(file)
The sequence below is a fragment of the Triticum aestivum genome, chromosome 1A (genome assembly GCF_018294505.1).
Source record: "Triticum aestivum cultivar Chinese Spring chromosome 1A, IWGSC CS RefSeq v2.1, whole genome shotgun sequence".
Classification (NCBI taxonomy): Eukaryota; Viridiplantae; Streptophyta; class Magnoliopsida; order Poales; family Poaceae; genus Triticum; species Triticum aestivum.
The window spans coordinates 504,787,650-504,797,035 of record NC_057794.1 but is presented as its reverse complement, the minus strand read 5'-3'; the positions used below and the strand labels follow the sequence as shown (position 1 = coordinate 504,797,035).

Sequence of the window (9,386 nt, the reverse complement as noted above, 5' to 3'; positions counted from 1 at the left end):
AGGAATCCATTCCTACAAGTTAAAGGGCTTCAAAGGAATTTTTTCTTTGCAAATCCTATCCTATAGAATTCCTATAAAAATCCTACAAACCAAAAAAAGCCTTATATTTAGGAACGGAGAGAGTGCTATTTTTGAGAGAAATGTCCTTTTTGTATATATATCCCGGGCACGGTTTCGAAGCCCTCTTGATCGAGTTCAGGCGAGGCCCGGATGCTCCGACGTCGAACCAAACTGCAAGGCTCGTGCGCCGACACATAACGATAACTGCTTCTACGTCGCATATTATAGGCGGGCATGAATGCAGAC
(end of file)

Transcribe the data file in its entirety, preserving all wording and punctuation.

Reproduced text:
The sequence below is a fragment of the Triticum aestivum genome, chromosome 1A (genome assembly GCF_018294505.1).
Source record: "Triticum aestivum cultivar Chinese Spring chromosome 1A, IWGSC CS RefSeq v2.1, whole genome shotgun sequence".
Classification (NCBI taxonomy): Eukaryota; Viridiplantae; Streptophyta; class Magnoliopsida; order Poales; family Poaceae; genus Triticum; species Triticum aestivum.
The window spans coordinates 504,787,650-504,797,035 of record NC_057794.1 but is presented as its reverse complement, the minus strand read 5'-3'; the positions used below and the strand labels follow the sequence as shown (position 1 = coordinate 504,797,035).

Sequence of the window (9,386 nt, the reverse complement as noted above, 5' to 3'; positions counted from 1 at the left end):
AGGAATCCATTCCTACAAGTTAAAGGGCTTCAAAGGAATTTTTTCTTTGCAAATCCTATCCTATAGAATTCCTATAAAAATCCTACAAACCAAAAAAAGCCTTATATTTAGGAACGGAGAGAGTGCTATTTTTGAGAGAAATGTCCTTTTTGTATATATATCCCGGGCACGGTTTCGAAGCCCTCTTGATCGAGTTCAGGCGAGGCCCGGATGCTCCGACGTCGAACCAAACTGCAAGGCTCGTGCGCCGACACATAACGATAACTGCTTCTACGTCGCATATTATAGGCGGGCATGAATGCAGAC